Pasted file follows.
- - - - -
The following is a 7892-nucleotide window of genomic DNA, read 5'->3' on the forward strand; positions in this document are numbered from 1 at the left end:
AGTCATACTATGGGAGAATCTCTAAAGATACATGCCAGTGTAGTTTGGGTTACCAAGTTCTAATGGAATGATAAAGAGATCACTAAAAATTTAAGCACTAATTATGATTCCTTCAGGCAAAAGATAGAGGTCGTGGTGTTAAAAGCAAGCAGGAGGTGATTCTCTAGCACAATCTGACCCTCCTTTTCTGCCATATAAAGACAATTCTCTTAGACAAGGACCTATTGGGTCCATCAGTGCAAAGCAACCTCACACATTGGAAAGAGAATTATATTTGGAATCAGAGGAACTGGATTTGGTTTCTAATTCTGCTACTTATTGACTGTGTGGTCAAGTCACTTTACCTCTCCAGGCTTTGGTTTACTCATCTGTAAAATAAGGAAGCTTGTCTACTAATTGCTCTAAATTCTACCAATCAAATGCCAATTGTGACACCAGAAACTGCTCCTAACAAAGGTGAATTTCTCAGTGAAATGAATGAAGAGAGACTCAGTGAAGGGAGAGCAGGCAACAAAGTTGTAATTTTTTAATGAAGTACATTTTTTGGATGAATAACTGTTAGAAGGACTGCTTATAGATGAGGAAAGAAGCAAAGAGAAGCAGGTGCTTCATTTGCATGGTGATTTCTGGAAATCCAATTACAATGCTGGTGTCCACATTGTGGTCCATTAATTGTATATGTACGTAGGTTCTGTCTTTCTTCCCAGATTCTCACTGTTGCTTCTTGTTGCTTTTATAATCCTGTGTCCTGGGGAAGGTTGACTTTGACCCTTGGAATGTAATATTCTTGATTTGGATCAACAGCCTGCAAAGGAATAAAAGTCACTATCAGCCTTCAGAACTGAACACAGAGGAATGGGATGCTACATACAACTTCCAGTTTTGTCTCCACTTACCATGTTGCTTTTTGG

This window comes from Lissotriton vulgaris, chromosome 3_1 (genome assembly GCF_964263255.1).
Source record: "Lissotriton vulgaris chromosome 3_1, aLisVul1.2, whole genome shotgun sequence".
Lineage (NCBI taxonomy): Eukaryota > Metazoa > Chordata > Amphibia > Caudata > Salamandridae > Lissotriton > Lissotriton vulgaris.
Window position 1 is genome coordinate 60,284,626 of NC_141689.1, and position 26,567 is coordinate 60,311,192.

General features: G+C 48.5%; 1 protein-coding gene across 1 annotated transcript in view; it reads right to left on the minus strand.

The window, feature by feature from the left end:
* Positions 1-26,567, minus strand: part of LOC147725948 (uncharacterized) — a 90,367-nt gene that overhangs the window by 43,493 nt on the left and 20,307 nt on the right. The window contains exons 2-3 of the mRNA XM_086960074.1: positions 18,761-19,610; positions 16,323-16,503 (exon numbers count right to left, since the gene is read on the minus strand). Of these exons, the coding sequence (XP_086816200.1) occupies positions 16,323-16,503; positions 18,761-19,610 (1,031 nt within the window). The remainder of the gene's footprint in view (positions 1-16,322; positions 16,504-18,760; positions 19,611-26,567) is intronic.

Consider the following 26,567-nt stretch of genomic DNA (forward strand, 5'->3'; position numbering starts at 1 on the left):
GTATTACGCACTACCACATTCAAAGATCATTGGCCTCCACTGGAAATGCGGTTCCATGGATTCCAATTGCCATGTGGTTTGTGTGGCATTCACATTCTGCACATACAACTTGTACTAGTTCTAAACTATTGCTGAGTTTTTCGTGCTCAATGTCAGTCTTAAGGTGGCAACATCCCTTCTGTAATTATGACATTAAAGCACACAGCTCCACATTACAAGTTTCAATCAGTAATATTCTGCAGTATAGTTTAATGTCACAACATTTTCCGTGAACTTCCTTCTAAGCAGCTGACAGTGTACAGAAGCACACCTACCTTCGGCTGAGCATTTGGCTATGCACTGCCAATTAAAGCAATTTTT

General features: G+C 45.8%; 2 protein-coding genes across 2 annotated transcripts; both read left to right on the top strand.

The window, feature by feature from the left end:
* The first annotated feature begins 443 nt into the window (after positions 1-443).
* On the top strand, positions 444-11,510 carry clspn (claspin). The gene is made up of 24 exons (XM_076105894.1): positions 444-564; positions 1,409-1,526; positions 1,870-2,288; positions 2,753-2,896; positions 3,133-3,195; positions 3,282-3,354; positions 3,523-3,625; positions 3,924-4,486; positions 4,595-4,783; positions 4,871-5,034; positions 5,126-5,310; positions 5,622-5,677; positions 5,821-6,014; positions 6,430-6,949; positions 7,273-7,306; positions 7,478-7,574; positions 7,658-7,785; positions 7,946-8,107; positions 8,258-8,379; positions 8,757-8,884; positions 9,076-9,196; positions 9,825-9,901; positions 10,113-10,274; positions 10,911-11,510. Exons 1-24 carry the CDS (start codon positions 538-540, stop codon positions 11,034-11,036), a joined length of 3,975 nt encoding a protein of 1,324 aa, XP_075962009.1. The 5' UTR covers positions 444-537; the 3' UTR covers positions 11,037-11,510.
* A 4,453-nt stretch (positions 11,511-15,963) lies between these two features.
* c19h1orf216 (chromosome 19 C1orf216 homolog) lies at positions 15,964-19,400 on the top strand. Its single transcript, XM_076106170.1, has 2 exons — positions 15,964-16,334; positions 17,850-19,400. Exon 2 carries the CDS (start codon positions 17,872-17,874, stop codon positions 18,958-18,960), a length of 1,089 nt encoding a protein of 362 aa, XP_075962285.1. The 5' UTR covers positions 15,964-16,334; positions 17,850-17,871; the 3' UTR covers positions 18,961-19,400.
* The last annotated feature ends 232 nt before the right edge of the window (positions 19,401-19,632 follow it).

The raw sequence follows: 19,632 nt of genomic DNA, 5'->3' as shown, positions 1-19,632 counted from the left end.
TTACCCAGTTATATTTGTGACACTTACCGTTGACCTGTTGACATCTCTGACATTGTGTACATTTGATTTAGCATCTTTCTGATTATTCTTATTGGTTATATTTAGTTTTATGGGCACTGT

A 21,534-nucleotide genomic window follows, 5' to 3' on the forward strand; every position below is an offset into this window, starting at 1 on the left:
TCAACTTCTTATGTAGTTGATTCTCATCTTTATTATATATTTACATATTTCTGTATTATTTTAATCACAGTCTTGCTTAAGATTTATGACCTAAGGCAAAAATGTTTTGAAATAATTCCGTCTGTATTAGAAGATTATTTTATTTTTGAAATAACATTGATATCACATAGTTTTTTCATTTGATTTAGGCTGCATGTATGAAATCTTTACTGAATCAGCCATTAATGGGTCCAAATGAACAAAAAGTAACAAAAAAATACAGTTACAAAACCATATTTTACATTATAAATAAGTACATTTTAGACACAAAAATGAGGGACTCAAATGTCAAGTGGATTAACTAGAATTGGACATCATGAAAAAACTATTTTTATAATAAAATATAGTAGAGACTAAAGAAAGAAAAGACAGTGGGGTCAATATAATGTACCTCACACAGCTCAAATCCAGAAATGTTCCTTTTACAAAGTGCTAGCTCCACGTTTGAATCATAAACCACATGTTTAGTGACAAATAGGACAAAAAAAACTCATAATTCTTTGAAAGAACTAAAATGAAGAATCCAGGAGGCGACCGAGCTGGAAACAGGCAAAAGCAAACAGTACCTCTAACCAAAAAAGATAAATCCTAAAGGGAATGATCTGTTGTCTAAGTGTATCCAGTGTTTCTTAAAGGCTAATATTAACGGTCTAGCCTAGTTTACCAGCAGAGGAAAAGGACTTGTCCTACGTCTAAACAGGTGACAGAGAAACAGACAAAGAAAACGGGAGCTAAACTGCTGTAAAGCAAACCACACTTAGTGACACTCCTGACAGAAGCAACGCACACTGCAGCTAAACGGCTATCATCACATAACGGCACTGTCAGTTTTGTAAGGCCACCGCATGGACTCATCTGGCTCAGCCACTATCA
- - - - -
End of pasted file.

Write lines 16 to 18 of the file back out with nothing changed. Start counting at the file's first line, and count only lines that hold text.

* A 4,453-nt stretch (positions 11,511-15,963) lies between these two features.
* c19h1orf216 (chromosome 19 C1orf216 homolog) lies at positions 15,964-19,400 on the top strand. Its single transcript, XM_076106170.1, has 2 exons — positions 15,964-16,334; positions 17,850-19,400. Exon 2 carries the CDS (start codon positions 17,872-17,874, stop codon positions 18,958-18,960), a length of 1,089 nt encoding a protein of 362 aa, XP_075962285.1. The 5' UTR covers positions 15,964-16,334; positions 17,850-17,871; the 3' UTR covers positions 18,961-19,400.
* The last annotated feature ends 232 nt before the right edge of the window (positions 19,401-19,632 follow it).